Substance abuse

Do alcohol and cannabis users with first-onset psychosis have more inpatient admissions or home treatment contacts than non-users?


The main reason for conducting this study is because the concept of alcohol and cannabis use and its relation to first-episode psychosis is a relatively new concept. Most research into the role of substance misuse has focused on cannabis and very little has been published in recent years on the role of alcohol misuse on psychosis. Therefore, this study will replicate earlier findings of the impact of cannabis on psychosis and the relapse consequences related to it (i.e. more inpatient admissions and more contact with mental health services). Moreover, it will provide up to date information on whether alcohol use also results in high relapse rates and therefore is associated with increased contact with mental health services in particular, home treatment teams. Although a majority of patients who come into contact with mental health services have substance use problems, as yet not many attempts have been made to understand the human and financial cost of this problem in mental health services. Further research is needed to establish the impact that increased alcohol and cannabis abuse will have on the health service.

Substance abuse, which includes alcohol and street drugs, is widespread among first-episode psychosis patients, in particular cannabis abuse (Van Mastrigt S et al, 2004). Cannabis use is mostly been found among younger people with first-episode psychosis whereas alcohol is most commonly abused among older people with chronic schizophrenia (Akvardar Y, et al, 2004). Research in the UK suggests that patients with psychosis who had substance use problems contacted mental health services more often or spent more days in hospitals compared with patients who did not have substance use issues (Mezenes et al, 1996, Bartels et al, 1993). Similarly, participants with co morbid substance abuse and FEP had considerably higher hospital admission rates than FEP participants who did not abuse substances (Wade D, et al, 2006).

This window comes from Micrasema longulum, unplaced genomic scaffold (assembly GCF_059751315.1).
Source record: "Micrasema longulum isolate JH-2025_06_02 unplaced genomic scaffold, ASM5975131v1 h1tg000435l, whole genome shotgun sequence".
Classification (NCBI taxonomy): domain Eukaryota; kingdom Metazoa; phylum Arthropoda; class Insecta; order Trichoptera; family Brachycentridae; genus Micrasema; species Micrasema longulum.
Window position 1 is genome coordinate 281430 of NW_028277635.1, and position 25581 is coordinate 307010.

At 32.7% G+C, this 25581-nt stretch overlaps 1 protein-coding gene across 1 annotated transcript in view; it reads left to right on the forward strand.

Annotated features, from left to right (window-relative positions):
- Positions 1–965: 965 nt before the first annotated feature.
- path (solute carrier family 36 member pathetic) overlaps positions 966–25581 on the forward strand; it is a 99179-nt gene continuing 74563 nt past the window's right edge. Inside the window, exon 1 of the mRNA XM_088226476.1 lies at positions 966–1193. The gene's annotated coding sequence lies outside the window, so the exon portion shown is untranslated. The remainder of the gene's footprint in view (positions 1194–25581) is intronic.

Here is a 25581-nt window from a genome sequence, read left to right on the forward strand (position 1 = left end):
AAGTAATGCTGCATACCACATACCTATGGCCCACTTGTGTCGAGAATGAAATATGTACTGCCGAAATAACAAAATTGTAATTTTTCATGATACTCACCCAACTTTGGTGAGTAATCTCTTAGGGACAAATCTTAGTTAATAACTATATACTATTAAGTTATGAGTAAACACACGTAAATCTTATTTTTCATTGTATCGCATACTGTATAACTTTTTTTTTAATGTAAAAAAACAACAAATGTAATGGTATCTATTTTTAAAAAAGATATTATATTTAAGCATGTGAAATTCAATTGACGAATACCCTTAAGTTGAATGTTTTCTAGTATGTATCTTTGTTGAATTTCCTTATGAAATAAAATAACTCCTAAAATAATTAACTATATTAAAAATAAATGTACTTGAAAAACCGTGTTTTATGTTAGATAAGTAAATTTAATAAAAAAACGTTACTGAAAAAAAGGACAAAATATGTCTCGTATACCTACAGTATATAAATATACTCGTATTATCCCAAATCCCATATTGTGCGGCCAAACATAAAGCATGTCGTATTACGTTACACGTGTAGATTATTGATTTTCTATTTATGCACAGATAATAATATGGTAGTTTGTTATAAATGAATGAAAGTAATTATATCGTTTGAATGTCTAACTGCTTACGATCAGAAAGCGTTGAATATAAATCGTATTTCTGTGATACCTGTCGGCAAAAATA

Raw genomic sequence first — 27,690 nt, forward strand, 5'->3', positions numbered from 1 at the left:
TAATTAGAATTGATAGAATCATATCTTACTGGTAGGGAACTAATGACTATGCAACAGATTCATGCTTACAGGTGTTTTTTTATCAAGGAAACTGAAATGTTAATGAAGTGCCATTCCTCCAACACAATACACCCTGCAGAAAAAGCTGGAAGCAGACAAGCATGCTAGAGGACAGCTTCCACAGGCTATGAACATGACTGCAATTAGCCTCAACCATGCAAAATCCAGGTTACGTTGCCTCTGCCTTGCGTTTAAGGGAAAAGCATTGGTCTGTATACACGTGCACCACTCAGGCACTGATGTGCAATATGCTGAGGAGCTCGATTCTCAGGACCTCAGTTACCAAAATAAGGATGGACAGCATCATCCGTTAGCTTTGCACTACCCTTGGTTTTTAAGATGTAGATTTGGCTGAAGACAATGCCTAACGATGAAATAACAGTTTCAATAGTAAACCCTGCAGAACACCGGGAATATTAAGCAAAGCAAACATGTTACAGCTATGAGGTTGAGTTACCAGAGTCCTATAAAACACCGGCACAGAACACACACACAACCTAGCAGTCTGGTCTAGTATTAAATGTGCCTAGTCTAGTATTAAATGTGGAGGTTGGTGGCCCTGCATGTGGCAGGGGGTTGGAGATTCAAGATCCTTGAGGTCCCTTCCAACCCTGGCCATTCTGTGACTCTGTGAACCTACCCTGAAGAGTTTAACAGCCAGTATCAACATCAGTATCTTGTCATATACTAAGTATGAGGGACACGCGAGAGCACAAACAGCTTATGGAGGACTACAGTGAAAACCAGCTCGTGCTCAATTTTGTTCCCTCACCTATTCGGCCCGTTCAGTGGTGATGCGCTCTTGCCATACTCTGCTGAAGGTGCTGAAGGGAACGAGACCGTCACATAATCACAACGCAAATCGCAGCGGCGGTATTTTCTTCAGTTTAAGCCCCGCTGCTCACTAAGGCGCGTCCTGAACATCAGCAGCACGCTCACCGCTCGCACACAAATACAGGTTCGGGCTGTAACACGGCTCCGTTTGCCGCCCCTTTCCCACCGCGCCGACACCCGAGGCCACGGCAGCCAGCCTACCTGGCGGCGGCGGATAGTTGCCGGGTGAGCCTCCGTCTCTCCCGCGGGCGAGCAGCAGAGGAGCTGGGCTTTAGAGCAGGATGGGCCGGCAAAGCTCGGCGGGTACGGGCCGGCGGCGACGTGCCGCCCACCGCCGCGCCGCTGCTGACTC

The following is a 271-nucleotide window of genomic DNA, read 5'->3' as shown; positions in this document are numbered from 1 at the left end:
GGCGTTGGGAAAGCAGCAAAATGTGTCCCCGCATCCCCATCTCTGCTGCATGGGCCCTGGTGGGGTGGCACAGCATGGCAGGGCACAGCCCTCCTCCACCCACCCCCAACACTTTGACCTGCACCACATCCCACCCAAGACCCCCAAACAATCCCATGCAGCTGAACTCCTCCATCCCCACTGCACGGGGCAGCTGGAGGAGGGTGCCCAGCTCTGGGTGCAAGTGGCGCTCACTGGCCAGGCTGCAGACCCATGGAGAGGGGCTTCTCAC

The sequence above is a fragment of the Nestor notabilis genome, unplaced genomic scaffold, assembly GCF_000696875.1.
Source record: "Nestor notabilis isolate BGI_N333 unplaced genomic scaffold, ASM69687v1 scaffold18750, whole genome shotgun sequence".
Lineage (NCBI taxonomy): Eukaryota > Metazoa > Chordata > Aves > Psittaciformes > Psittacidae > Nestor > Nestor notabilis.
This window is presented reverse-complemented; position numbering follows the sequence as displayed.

However, other studies found diverse results. For instance, in a highly influential paper by Cantwell R, 2003 has revealed that people with substance use problems presenting with psychotic symptoms were no more likely than those without substance use problems to have accessed primary care or to have had contact with other specific individuals in secondary care services within the preceding year. Neither were they more likely to have attended general hospitals or accident and emergency departments. In sharp contrast, a recent UK study with 115 patients in a psychiatric intensive care unit concluded that 71.3% of the sample was using cannabis and this use resulted in more days spent at the hospital compared to those who did not use cannabis as well as these individuals showed more severe psychotic symptoms (Isaac et al, 2005).